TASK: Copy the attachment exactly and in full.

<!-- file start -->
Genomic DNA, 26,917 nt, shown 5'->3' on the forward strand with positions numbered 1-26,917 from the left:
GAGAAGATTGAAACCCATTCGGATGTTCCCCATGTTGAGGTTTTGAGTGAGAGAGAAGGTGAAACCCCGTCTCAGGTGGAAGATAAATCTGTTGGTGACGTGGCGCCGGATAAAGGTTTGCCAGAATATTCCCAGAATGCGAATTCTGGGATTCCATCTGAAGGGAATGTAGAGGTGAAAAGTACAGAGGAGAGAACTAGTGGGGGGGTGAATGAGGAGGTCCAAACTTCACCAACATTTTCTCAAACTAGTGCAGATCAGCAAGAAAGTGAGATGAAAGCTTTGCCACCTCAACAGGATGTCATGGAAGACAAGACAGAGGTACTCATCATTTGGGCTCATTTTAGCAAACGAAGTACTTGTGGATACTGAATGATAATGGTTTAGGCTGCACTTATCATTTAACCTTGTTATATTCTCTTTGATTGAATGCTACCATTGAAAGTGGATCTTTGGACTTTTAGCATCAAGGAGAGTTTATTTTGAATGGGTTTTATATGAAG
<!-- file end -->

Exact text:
Genomic DNA, 26,917 nt, shown 5'->3' on the forward strand with positions numbered 1-26,917 from the left:
GAGAAGATTGAAACCCATTCGGATGTTCCCCATGTTGAGGTTTTGAGTGAGAGAGAAGGTGAAACCCCGTCTCAGGTGGAAGATAAATCTGTTGGTGACGTGGCGCCGGATAAAGGTTTGCCAGAATATTCCCAGAATGCGAATTCTGGGATTCCATCTGAAGGGAATGTAGAGGTGAAAAGTACAGAGGAGAGAACTAGTGGGGGGGTGAATGAGGAGGTCCAAACTTCACCAACATTTTCTCAAACTAGTGCAGATCAGCAAGAAAGTGAGATGAAAGCTTTGCCACCTCAACAGGATGTCATGGAAGACAAGACAGAGGTACTCATCATTTGGGCTCATTTTAGCAAACGAAGTACTTGTGGATACTGAATGATAATGGTTTAGGCTGCACTTATCATTTAACCTTGTTATATTCTCTTTGATTGAATGCTACCATTGAAAGTGGATCTTTGGACTTTTAGCATCAAGGAGAGTTTATTTTGAATGGGTTTTATATGAAG